If the shelves are less deep, I would see that as an advantage, preventing stuff from getting buried, lost, and putrified way in the back.

Seconding the advantages of a freezer drawer. You might do a little pawing once in a while, but you'll appreciate if every time you can reach into the fridge without bending over.

I see some models with french doors on the fridge part, which is a good idea, too -- the doors don't swing as wide into the kitchen.
posted by beagle at 8:27 AM on January 29, 2008

One thing about the freezer drawer - how tall are you and your wife? My mom is just about five feet, and her last fridge had the freezer drawer. This put the top shelf of the fridge above eye level and easy-rummaging level for her. She spends considerably less time in the freezer than she does in the fridge, so for her next unit she went back to the freezer-on-top model. She'd rather put the part she uses least at the more awkward height.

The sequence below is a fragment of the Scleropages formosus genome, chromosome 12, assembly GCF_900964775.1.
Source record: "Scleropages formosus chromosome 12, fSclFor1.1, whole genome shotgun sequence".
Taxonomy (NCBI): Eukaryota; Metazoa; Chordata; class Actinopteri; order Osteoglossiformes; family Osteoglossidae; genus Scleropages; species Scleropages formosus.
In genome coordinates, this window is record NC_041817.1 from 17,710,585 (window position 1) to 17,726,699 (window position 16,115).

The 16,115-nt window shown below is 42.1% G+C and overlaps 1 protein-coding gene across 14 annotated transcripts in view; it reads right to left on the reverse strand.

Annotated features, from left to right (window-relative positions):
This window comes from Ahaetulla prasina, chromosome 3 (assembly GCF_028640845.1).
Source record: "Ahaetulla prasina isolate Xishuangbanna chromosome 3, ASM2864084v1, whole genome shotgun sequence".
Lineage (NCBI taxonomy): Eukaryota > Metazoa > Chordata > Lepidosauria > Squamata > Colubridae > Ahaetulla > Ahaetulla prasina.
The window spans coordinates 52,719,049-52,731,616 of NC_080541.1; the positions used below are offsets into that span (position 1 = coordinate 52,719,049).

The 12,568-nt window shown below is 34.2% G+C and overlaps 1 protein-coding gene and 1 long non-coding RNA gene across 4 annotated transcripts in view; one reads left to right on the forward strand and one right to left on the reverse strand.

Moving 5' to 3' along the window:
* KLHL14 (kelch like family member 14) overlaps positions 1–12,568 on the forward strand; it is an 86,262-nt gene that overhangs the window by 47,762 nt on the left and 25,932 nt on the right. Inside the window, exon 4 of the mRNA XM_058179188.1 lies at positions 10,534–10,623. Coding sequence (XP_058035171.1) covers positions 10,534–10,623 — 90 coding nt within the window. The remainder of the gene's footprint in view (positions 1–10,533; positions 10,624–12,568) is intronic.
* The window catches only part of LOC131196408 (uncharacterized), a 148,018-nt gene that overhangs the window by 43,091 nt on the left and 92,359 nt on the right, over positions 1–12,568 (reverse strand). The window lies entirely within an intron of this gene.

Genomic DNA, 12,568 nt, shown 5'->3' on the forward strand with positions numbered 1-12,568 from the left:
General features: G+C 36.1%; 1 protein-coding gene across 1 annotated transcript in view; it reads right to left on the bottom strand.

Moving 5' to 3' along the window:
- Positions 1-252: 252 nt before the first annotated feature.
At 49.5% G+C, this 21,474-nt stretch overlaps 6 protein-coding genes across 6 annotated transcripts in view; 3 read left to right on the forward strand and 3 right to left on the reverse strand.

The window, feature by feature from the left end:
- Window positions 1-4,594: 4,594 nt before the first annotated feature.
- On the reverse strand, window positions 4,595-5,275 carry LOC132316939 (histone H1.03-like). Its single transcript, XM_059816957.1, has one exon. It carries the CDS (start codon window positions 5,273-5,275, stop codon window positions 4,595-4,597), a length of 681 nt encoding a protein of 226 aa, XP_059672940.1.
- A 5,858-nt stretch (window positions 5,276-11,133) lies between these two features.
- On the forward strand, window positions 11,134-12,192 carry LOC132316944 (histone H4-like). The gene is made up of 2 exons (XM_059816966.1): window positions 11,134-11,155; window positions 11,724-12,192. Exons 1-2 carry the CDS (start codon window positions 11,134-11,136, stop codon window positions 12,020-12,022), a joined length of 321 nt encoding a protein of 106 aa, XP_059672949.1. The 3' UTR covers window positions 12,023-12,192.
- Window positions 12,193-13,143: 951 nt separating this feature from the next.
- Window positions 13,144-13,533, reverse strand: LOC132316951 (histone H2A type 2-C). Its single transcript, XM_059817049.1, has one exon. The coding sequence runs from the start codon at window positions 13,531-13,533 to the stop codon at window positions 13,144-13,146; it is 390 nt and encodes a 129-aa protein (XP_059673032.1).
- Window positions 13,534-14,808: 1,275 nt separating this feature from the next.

posted by handful of rain at 8:34 AM on January 29, 2008

Just want to jump in as another side-side owner. Would not do it again. The freezer isn't wide enough for frozen pizza boxes or deep enough for a large baking sheet. I've used a couple of the new french door models that beagle mentioned, and they are nice. You can get water on the refridgerator door (outside) and ice inside the freezer.
posted by reckman at 9:01 AM on January 29, 2008

When measuring don't forget to account for the depth taken up by the shelves in the door.
posted by Mitheral at 9:02 AM on January 29, 2008

It depends on how much food you keep in your fridge. It wouldn't work for me, because I have a family of four. The freezer isn't really an issue. But we need space for a juices, milks, condiments, leftovers, long-lasting produce and so on. I don't have enough time these days to make dinner from scratch every night. So I'm making double batches and saving the rest for the next day or so. If you have / eventually have kids, you will find that you'll need to do this with lunches and dinners and even snacks.